Volunteer experts bring new hope to South Asian tsunami victims
28 June 2005
Six months after the devastating tsunami, Habitat for Humanity is developing effective approaches to provide houses to families in need.
While local authorities in stricken areas continue to formulate public policies on where and how rebuilding can take place, Habitat for Humanity has put in place systems and infrastructure to assist tens of thousands of families in India, Indonesia, Sri Lanka and Thailand over the next two years.
“Through our strong network and expertise in community organization and construction, we are utilizing technical centres, partnerships and volunteers in order to get people out of the camps and into permanent housing in a sustainable, structured and efficient matter,” said Steve Weir, vice president for Habitat for Humanity programmes in Asia and the Pacific.
Skilled international volunteers supplement local staff and volunteers in India, Sri Lanka and Thailand. Volunteers bring not only skills, but sorely needed encouragement and energy as they build alongside local volunteers and homeowners. Teams of technical college students and representatives of corporate donors such as Lowe’s and Dow and other supporting groups are also participating in Habitat’s tsunami recovery efforts.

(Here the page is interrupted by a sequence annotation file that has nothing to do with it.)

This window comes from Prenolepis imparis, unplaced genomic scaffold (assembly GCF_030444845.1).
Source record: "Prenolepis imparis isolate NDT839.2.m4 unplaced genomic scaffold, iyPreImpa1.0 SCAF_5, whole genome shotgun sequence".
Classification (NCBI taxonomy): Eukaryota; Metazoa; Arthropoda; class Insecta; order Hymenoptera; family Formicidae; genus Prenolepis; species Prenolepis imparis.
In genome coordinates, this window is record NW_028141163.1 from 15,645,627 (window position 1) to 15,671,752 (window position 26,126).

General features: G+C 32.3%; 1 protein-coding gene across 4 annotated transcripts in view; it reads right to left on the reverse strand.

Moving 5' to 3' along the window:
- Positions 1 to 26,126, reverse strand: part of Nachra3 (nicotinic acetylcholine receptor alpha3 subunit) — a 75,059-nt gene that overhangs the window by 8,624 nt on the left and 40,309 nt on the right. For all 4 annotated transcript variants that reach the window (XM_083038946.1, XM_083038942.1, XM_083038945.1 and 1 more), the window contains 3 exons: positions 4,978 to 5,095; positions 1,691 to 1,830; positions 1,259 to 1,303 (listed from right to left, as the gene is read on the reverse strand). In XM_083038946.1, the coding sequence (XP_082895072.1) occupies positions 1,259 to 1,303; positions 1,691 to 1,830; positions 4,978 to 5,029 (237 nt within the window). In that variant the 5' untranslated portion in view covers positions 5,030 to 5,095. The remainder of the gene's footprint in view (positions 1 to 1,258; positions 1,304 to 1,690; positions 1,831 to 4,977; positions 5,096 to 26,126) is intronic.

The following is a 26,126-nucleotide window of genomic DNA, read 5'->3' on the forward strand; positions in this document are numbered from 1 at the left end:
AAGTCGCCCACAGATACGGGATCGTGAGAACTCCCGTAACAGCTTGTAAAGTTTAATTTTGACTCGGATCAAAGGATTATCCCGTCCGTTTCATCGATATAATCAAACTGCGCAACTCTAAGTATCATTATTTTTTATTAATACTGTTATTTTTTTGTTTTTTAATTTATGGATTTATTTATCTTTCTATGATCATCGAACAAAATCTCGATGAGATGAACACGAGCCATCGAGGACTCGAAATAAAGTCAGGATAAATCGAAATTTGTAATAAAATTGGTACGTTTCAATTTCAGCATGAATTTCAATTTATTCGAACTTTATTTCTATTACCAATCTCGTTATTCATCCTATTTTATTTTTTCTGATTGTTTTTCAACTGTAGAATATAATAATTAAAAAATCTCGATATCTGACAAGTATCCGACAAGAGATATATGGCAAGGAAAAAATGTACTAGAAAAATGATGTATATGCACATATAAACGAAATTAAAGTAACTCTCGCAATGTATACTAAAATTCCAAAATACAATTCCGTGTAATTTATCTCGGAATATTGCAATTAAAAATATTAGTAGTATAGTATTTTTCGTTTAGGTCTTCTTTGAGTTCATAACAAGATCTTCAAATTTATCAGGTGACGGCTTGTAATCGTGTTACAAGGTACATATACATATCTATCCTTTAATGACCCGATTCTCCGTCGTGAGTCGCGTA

Since the first team went to Sri Lanka in March, 30 teams of 12-15 people from around the world have spent one to two weeks building Habitat homes in tsunami-stricken areas. More than 40 corporate, donor and First Builder teams are scheduled to work in the four tsunami-affected countries over the next few months.
In addition to building homes, Habitat is developing technical centres that not only provide building materials and training, but employ people who have lost their livelihoods in the tsunami. In Sri Lanka, for example, where coastal homes are made of concrete blocks, Habitat’s Batticaloa affiliate on the east coast is employing local community members in a block-making enterprise. Mobile block-making operations will soon be located in three additional communities.
A tsunami response technical centre in southern Thailand’s Phang Nga province is producing vibrated concrete roofing tiles. “This is an environmentally-sound building solution as well as an economic boost to the community,” said Geoffrey Wheeler who heads the operation.
Habitat’s tsunami response technical centres are a flexible concept. At some centres, the emphasis is on experienced and novice construction personnel and construction supervisors receiving training on Habitat, partner and community work sites. At others, people are learning to make concrete blocks, roofing tiles, window and door frames, roof trusses and other building components. Materials are manufactured and stored under controlled conditions, either on the construction site or at warehouses and production facilities that serve several building locations.
The US-based Habitat is partnering and cooperating with other non-governmental organizations, religious entities, corporations, civic groups and governments to provide the housing component of community development projects. It has raised US$50 million for tsunami reconstruction in India, Indonesia, Sri Lanka and Thailand from corporations and individuals around the world.